The Great Gatsby – Chapter Six

In chapters six, we actually learn who Gatsby is – and will never be.

Tom Buchanan, the husband we all love to despise, arrives with fellow aristocrats on horseback at Gatsby’s. He is oblivious to the rival intentions and actions of Jay Gatsby, an alias as we now know. Though both men are rich, the irreconcilable chasm between the classes begins to take form with implications for any future relationship between Daisy and either man.

At the last of Gatsby’s Saturday night parties, Tom and Daisy accept Gatsby’s invitation to attend. Tom is unimpressed if not contemptuous towards the star-studded attendees. Following the departure of the guests, Gatsby desperately confides to Nick his fear that Daisy wasn’t impressed, that she really didn’t have much fun at the party. He is bewildered and a bit panicked that Daisy, for whom all of the parties were held to attract the attention of his former lover, simply doesn’t understand anymore.

As an aside, those who’ve viewed the British television masterpieces, Upstairs, Downstairs and now, Downtown Abbey, have seen the dramatic change British class experienced after The Great War. In America, that disruption of class simply didn’t happen during roughly the same period. As Gatsby is set in the decade before the Great Depression, we see that turn-of-the-century class rules have only become more ingrained in reality.

The discussion begins tonight, (Thursday), at 8:00 p.m. (EST).

Mark Thomas

About Mark Thomas

Mark Thomas is a former active duty Marine, now a veteran teacher working in the Indianapolis, Indiana area. A professional writer in both print journalism and digital content writing, Mark combines his love of teaching history with his passion for the written word. His personal blog, History as Prologue, http://dmarkthomas.com/, reflects his deep interest and knowledge of how the past influences the present. Mark can be contacted at Mark@dmarkthomas.com

Comments

The Great Gatsby – Chapter Six — 14 Comments

  1. Gatsby is trying way too hard to impress Daisy. Possibly the reason Daisy is unhappy is because she chose Tom rather than waited for Gatsby.

    • I agree on both points, Erin. I have to wonder that her unhappiness comes with a realization, or perhaps the beginning of a realization that she can’t go back. The past is the past, or as Nick put it, “…you can’t repeat the past.”

      Thanks for joining in tonight. Perhaps the return of veteran officials to the NFL may explain tonight’s uncharacteristically sparse participation. More likely, though, people have busy lives and I’m looking forward to further posts on chapter six and next Tuesday’s coverage of the tumultuous chapter 7.

      I’ll close tonight with the announcement that Tuesday’s discussion will be for a full hour, 8:00 – 9:00, as so much happens in chapter seven.

      Thanks for participating tonight, Erin, and feel free to add comments as you like!

  2. I love Downton Abbey. Can’t wait to see season 3 in January. I believe Tom is coming to the realization that Daisy was been keeping a separate life from him. Tom is just very skeptical of Jay Gatsby.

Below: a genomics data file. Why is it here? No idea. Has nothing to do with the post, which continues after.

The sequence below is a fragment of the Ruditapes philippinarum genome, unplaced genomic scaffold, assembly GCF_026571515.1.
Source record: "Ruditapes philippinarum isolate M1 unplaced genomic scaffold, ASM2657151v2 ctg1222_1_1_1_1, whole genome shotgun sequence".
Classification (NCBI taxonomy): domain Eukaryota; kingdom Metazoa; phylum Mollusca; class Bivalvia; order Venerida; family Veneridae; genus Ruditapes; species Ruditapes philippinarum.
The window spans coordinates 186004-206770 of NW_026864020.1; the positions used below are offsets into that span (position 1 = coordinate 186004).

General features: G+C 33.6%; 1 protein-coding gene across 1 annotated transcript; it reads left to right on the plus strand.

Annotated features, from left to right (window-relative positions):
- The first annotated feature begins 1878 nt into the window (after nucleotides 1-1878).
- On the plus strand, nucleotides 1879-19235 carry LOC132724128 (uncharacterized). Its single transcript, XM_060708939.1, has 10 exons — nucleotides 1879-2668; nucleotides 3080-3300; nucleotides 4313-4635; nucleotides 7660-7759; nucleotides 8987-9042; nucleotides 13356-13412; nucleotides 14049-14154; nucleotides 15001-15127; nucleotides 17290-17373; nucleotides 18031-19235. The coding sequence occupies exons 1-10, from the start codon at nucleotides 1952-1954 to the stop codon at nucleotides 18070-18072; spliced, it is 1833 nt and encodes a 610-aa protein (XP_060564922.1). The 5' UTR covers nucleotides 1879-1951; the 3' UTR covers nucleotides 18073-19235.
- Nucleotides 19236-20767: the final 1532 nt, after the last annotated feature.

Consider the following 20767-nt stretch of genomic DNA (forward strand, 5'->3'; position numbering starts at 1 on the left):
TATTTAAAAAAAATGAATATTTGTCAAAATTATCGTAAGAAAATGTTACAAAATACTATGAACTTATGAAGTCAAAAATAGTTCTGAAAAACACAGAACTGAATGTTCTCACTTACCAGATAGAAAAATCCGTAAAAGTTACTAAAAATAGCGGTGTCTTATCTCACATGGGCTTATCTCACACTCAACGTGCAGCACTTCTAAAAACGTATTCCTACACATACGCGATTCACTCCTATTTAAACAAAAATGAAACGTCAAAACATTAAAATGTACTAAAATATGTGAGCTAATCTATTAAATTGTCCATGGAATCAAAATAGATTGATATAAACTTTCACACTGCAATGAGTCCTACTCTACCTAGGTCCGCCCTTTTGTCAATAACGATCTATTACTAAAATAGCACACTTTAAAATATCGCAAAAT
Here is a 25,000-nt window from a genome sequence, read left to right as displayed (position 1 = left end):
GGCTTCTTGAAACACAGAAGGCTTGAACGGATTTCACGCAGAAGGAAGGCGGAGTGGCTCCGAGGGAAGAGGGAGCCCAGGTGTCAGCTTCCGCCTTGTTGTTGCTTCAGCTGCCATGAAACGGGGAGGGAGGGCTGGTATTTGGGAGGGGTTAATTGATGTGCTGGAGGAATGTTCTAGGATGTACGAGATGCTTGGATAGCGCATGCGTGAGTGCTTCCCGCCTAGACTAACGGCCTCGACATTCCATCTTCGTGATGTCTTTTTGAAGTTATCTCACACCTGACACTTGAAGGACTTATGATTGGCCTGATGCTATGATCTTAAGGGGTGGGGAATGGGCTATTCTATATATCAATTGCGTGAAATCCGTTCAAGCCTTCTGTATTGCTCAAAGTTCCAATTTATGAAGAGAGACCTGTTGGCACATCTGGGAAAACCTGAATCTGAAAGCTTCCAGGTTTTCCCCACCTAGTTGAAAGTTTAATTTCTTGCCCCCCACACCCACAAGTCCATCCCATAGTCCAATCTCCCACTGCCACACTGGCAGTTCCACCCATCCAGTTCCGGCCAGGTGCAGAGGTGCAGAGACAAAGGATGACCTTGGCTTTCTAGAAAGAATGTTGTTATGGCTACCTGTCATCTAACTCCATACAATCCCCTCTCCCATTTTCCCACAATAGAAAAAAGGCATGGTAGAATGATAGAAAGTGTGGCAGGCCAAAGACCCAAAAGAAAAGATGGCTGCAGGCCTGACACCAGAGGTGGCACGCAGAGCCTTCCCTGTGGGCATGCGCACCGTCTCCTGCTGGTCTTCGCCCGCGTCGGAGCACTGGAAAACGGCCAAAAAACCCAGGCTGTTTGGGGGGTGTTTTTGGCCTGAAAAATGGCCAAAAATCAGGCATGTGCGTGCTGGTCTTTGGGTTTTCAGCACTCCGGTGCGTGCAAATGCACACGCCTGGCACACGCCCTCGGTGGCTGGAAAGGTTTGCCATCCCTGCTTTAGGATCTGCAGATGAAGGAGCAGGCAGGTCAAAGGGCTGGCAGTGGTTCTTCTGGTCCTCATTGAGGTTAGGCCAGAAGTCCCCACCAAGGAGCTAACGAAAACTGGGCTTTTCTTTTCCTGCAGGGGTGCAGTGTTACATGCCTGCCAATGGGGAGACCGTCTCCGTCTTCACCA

• I think that Daisy is bored with her life and Gatsby thinks he can liven up the party so she will have fun and enjoy being around him, thus regretting not marrying Gatsby. We do not know why they went separate ways yet only that he went to war and she married Tom. Hope it comes out.

        Its important to Gatbsy that he is doing all he can perhaps making up for an earlier transgression that turned their relationship sour.

    • You’re the first to check in. Thanks for joining. What are your thoughts on chapter 6? I’ve included a couple of question to consider or feel free to begin as you wish.

  3. “And she doesn’t understand,” he said despairingly, “She used to be able to understand…” Jay Gatsby

    Nick’s reply was more cutting than intended. What do all of you think of this moment in the book?

    • Nick tries to tell Gatsby that he should move on, that Daisy has moved on and to stop living in the past. Gatsby thinks he can re-create the past so his love will be re-united with him. He thinks if he re-creates the past, Daisy will notice and will re-conncet with old feelings. It’s kind of a moral about trying to go back in the past after people move on. It is about changes in life, poor decisions and regrets right now in this book.

  4. Welcome again! It’s 8:00. Who’s here and how do you feel after reading chapter six? Did your own mood change once you finished the chapter and if so, how?

  5. “As an aside, those who’ve viewed the British television masterpieces, Upstairs, Downstairs and now, Downtown Abbey, have seen the dramatic change British class experienced after The Great War. In America, that disruption of class simply didn’t happen during roughly the same period.”

    Anyone interested in further investigating that topic should look at “London 1945: Life in the debris of war” by Maureen Waller. To quote the author
    “Yet London’s loss has often been its opportunity. Its people eagerly embraced plans for a modern metropolis and an end to poverty. They voted overwhelmingly for a Labour government and the new, fairer social order that was their reward for all they had endured”